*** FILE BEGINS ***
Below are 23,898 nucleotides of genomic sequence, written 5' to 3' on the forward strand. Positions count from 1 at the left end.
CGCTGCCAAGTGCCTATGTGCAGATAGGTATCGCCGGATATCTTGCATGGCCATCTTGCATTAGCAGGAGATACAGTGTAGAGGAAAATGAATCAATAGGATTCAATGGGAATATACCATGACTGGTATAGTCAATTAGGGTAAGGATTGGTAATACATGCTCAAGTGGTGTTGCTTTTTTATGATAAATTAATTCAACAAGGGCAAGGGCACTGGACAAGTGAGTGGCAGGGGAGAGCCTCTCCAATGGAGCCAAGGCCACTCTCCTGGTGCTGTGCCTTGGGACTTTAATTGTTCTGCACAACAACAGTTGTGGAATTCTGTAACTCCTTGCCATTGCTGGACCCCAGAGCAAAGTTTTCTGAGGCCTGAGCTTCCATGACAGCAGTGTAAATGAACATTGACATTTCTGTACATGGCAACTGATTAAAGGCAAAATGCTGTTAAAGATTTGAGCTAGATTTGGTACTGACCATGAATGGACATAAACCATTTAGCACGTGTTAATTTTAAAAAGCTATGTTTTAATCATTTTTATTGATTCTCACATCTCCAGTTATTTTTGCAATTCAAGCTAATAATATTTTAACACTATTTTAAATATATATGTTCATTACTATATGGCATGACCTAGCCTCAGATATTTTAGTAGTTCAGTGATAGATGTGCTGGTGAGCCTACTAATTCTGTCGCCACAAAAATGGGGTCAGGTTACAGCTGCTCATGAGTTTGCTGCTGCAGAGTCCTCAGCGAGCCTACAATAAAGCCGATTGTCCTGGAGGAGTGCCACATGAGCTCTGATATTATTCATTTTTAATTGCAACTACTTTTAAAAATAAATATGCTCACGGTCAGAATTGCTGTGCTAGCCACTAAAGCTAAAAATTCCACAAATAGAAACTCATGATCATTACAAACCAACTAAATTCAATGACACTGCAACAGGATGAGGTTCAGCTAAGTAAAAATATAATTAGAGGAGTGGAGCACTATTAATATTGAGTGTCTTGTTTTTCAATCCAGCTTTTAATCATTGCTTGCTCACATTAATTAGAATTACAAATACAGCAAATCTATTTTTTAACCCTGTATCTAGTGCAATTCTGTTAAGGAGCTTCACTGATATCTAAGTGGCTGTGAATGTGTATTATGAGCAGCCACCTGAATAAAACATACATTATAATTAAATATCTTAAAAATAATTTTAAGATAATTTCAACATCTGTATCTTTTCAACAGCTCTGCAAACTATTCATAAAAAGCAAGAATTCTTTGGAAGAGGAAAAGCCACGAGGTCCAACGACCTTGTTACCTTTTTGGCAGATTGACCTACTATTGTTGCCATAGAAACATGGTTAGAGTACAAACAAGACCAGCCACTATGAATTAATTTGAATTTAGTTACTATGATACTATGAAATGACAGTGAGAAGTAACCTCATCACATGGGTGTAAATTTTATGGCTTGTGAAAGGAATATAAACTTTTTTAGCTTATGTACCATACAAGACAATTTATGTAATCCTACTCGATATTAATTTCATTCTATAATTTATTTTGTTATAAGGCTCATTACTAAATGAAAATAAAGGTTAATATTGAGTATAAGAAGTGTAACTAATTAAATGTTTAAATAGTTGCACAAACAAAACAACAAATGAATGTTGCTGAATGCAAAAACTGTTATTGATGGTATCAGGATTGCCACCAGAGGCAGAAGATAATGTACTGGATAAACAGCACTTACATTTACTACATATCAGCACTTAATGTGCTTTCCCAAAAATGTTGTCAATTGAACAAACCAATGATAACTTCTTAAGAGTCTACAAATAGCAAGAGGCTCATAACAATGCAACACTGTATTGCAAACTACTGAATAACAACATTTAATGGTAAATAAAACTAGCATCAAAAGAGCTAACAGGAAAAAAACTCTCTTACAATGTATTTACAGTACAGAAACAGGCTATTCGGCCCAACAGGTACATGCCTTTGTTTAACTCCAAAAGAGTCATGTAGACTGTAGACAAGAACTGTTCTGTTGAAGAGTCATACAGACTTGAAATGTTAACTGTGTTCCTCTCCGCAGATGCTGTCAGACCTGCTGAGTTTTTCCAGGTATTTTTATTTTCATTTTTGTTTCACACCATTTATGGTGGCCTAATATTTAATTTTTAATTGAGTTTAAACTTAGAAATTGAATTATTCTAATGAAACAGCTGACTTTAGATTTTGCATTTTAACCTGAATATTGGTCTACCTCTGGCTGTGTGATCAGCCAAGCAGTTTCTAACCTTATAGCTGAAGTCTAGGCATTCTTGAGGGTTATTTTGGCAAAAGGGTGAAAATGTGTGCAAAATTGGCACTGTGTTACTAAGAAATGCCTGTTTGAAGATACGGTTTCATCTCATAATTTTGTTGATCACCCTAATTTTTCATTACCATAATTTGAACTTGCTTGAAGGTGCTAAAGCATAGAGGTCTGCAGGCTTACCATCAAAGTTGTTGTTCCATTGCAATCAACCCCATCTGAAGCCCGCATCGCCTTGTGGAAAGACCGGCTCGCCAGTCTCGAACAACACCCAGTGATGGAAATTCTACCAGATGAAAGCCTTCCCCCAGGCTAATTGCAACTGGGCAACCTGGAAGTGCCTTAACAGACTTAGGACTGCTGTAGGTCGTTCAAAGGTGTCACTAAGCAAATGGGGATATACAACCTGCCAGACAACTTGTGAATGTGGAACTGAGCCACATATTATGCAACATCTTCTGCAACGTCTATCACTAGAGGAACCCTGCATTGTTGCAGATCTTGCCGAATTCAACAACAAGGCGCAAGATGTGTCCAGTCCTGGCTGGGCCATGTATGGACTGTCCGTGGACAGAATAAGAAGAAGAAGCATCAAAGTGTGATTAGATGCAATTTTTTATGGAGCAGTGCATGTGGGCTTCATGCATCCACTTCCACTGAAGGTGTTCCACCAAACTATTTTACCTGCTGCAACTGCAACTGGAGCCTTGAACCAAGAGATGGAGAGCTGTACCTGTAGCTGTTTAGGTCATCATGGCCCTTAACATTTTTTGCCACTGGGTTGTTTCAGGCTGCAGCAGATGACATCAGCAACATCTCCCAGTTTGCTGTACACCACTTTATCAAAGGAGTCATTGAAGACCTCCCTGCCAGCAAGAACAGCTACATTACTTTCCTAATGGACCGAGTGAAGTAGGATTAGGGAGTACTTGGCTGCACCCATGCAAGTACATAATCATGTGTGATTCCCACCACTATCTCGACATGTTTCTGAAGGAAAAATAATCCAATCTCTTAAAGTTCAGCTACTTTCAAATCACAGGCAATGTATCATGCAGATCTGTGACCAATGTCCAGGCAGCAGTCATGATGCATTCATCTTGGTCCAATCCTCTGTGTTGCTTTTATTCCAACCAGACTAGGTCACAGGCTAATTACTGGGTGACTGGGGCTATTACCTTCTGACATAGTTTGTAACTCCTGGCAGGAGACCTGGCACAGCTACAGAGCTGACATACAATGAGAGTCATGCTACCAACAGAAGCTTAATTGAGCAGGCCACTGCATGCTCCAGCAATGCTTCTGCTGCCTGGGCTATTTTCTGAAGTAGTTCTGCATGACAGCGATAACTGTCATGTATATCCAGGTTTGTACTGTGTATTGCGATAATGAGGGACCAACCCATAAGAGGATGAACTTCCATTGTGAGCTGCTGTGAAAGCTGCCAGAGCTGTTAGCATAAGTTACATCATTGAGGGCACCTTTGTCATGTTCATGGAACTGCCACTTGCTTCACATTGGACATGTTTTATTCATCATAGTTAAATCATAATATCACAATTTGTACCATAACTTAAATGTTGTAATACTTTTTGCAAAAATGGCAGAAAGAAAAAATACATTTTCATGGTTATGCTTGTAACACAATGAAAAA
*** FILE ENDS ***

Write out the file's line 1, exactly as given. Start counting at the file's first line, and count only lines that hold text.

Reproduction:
Below are 23,898 nucleotides of genomic sequence, written 5' to 3' on the forward strand. Positions count from 1 at the left end.